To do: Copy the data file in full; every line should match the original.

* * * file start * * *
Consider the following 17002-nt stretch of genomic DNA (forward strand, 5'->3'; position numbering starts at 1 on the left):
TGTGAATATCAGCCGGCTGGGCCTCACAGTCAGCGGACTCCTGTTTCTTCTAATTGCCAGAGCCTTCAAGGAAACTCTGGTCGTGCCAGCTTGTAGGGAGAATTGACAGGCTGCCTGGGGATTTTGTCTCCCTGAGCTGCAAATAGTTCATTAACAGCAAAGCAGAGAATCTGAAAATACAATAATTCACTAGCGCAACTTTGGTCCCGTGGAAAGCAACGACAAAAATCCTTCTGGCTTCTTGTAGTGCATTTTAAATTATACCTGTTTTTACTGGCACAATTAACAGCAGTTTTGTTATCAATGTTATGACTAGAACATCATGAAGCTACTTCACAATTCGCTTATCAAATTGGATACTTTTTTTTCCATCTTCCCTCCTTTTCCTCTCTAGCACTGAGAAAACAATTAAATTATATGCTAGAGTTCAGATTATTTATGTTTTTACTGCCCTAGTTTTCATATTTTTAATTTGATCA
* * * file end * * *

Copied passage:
Consider the following 17002-nt stretch of genomic DNA (forward strand, 5'->3'; position numbering starts at 1 on the left):
TGTGAATATCAGCCGGCTGGGCCTCACAGTCAGCGGACTCCTGTTTCTTCTAATTGCCAGAGCCTTCAAGGAAACTCTGGTCGTGCCAGCTTGTAGGGAGAATTGACAGGCTGCCTGGGGATTTTGTCTCCCTGAGCTGCAAATAGTTCATTAACAGCAAAGCAGAGAATCTGAAAATACAATAATTCACTAGCGCAACTTTGGTCCCGTGGAAAGCAACGACAAAAATCCTTCTGGCTTCTTGTAGTGCATTTTAAATTATACCTGTTTTTACTGGCACAATTAACAGCAGTTTTGTTATCAATGTTATGACTAGAACATCATGAAGCTACTTCACAATTCGCTTATCAAATTGGATACTTTTTTTTCCATCTTCCCTCCTTTTCCTCTCTAGCACTGAGAAAACAATTAAATTATATGCTAGAGTTCAGATTATTTATGTTTTTACTGCCCTAGTTTTCATATTTTTAATTTGATCA